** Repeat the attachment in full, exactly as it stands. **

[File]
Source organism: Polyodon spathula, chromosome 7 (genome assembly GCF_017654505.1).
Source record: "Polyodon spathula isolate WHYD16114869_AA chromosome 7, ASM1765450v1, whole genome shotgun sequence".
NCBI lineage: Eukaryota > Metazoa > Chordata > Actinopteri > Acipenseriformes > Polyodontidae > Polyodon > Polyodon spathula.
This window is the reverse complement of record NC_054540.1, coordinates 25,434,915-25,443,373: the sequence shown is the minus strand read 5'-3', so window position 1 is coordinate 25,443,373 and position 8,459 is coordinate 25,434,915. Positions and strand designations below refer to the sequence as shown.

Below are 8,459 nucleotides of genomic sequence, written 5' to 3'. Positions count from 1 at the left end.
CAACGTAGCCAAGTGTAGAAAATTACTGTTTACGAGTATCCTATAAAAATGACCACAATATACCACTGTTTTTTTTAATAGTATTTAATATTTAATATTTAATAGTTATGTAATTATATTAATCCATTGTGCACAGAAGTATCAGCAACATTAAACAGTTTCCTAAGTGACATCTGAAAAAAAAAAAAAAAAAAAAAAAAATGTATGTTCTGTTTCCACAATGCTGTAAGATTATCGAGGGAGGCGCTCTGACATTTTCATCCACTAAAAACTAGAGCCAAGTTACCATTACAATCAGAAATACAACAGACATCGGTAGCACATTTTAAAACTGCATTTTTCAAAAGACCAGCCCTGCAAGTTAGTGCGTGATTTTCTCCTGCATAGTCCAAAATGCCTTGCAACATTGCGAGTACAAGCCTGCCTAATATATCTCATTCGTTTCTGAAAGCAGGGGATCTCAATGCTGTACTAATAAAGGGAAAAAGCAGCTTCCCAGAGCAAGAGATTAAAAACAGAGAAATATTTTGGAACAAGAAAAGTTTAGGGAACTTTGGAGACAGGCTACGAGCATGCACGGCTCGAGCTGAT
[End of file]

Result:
Source organism: Polyodon spathula, chromosome 7 (genome assembly GCF_017654505.1).
Source record: "Polyodon spathula isolate WHYD16114869_AA chromosome 7, ASM1765450v1, whole genome shotgun sequence".
NCBI lineage: Eukaryota > Metazoa > Chordata > Actinopteri > Acipenseriformes > Polyodontidae > Polyodon > Polyodon spathula.
This window is the reverse complement of record NC_054540.1, coordinates 25,434,915-25,443,373: the sequence shown is the minus strand read 5'-3', so window position 1 is coordinate 25,443,373 and position 8,459 is coordinate 25,434,915. Positions and strand designations below refer to the sequence as shown.

Below are 8,459 nucleotides of genomic sequence, written 5' to 3'. Positions count from 1 at the left end.
CAACGTAGCCAAGTGTAGAAAATTACTGTTTACGAGTATCCTATAAAAATGACCACAATATACCACTGTTTTTTTTAATAGTATTTAATATTTAATATTTAATAGTTATGTAATTATATTAATCCATTGTGCACAGAAGTATCAGCAACATTAAACAGTTTCCTAAGTGACATCTGAAAAAAAAAAAAAAAAAAAAAAAAATGTATGTTCTGTTTCCACAATGCTGTAAGATTATCGAGGGAGGCGCTCTGACATTTTCATCCACTAAAAACTAGAGCCAAGTTACCATTACAATCAGAAATACAACAGACATCGGTAGCACATTTTAAAACTGCATTTTTCAAAAGACCAGCCCTGCAAGTTAGTGCGTGATTTTCTCCTGCATAGTCCAAAATGCCTTGCAACATTGCGAGTACAAGCCTGCCTAATATATCTCATTCGTTTCTGAAAGCAGGGGATCTCAATGCTGTACTAATAAAGGGAAAAAGCAGCTTCCCAGAGCAAGAGATTAAAAACAGAGAAATATTTTGGAACAAGAAAAGTTTAGGGAACTTTGGAGACAGGCTACGAGCATGCACGGCTCGAGCTGAT